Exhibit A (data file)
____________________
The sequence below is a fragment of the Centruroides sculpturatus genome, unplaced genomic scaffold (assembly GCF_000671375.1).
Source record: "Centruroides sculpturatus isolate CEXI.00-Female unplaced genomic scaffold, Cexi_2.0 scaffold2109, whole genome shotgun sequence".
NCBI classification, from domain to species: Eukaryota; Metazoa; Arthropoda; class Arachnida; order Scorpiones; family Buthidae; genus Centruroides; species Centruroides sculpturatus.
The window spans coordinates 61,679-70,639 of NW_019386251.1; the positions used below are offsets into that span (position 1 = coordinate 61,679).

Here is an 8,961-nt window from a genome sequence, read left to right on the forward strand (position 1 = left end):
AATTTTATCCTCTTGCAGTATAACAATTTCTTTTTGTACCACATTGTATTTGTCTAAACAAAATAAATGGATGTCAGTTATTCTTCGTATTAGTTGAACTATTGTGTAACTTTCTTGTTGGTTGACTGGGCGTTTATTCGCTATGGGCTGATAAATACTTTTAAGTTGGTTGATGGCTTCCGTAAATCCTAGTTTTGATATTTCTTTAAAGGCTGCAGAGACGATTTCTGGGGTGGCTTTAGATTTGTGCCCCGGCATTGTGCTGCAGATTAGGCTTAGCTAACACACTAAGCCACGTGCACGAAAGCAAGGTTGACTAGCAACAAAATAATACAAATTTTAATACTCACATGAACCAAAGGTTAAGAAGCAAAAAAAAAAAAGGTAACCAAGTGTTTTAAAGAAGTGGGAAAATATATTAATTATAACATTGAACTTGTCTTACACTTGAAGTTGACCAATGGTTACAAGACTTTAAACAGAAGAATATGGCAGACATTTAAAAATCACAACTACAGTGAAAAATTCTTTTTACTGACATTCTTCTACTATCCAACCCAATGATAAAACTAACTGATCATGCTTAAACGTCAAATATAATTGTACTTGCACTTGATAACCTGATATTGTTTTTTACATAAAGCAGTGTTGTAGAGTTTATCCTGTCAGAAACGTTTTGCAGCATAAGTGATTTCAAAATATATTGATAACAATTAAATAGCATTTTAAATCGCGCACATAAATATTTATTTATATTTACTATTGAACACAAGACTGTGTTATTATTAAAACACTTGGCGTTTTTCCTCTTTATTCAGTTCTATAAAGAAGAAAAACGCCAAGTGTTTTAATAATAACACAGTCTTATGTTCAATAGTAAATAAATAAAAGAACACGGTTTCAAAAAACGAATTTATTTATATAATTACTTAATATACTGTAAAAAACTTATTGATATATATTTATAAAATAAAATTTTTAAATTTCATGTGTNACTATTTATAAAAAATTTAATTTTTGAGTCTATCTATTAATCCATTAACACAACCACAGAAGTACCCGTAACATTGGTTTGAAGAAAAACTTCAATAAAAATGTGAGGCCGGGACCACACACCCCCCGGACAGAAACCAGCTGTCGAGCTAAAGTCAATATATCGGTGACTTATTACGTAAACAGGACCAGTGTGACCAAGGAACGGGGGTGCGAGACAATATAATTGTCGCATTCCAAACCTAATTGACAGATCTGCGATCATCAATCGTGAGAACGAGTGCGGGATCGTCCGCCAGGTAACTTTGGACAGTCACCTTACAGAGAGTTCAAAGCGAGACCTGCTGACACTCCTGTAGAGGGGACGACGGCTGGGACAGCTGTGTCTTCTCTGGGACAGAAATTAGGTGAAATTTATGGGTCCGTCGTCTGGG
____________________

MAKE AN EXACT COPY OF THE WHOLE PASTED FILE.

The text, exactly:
The sequence below is a fragment of the Centruroides sculpturatus genome, unplaced genomic scaffold (assembly GCF_000671375.1).
Source record: "Centruroides sculpturatus isolate CEXI.00-Female unplaced genomic scaffold, Cexi_2.0 scaffold2109, whole genome shotgun sequence".
NCBI classification, from domain to species: Eukaryota; Metazoa; Arthropoda; class Arachnida; order Scorpiones; family Buthidae; genus Centruroides; species Centruroides sculpturatus.
The window spans coordinates 61,679-70,639 of NW_019386251.1; the positions used below are offsets into that span (position 1 = coordinate 61,679).

Here is an 8,961-nt window from a genome sequence, read left to right on the forward strand (position 1 = left end):
AATTTTATCCTCTTGCAGTATAACAATTTCTTTTTGTACCACATTGTATTTGTCTAAACAAAATAAATGGATGTCAGTTATTCTTCGTATTAGTTGAACTATTGTGTAACTTTCTTGTTGGTTGACTGGGCGTTTATTCGCTATGGGCTGATAAATACTTTTAAGTTGGTTGATGGCTTCCGTAAATCCTAGTTTTGATATTTCTTTAAAGGCTGCAGAGACGATTTCTGGGGTGGCTTTAGATTTGTGCCCCGGCATTGTGCTGCAGATTAGGCTTAGCTAACACACTAAGCCACGTGCACGAAAGCAAGGTTGACTAGCAACAAAATAATACAAATTTTAATACTCACATGAACCAAAGGTTAAGAAGCAAAAAAAAAAAAGGTAACCAAGTGTTTTAAAGAAGTGGGAAAATATATTAATTATAACATTGAACTTGTCTTACACTTGAAGTTGACCAATGGTTACAAGACTTTAAACAGAAGAATATGGCAGACATTTAAAAATCACAACTACAGTGAAAAATTCTTTTTACTGACATTCTTCTACTATCCAACCCAATGATAAAACTAACTGATCATGCTTAAACGTCAAATATAATTGTACTTGCACTTGATAACCTGATATTGTTTTTTACATAAAGCAGTGTTGTAGAGTTTATCCTGTCAGAAACGTTTTGCAGCATAAGTGATTTCAAAATATATTGATAACAATTAAATAGCATTTTAAATCGCGCACATAAATATTTATTTATATTTACTATTGAACACAAGACTGTGTTATTATTAAAACACTTGGCGTTTTTCCTCTTTATTCAGTTCTATAAAGAAGAAAAACGCCAAGTGTTTTAATAATAACACAGTCTTATGTTCAATAGTAAATAAATAAAAGAACACGGTTTCAAAAAACGAATTTATTTATATAATTACTTAATATACTGTAAAAAACTTATTGATATATATTTATAAAATAAAATTTTTAAATTTCATGTGTNACTATTTATAAAAAATTTAATTTTTGAGTCTATCTATTAATCCATTAACACAACCACAGAAGTACCCGTAACATTGGTTTGAAGAAAAACTTCAATAAAAATGTGAGGCCGGGACCACACACCCCCCGGACAGAAACCAGCTGTCGAGCTAAAGTCAATATATCGGTGACTTATTACGTAAACAGGACCAGTGTGACCAAGGAACGGGGGTGCGAGACAATATAATTGTCGCATTCCAAACCTAATTGACAGATCTGCGATCATCAATCGTGAGAACGAGTGCGGGATCGTCCGCCAGGTAACTTTGGACAGTCACCTTACAGAGAGTTCAAAGCGAGACCTGCTGACACTCCTGTAGAGGGGACGACGGCTGGGACAGCTGTGTCTTCTCTGGGACAGAAATTAGGTGAAATTTATGGGTCCGTCGTCTGGG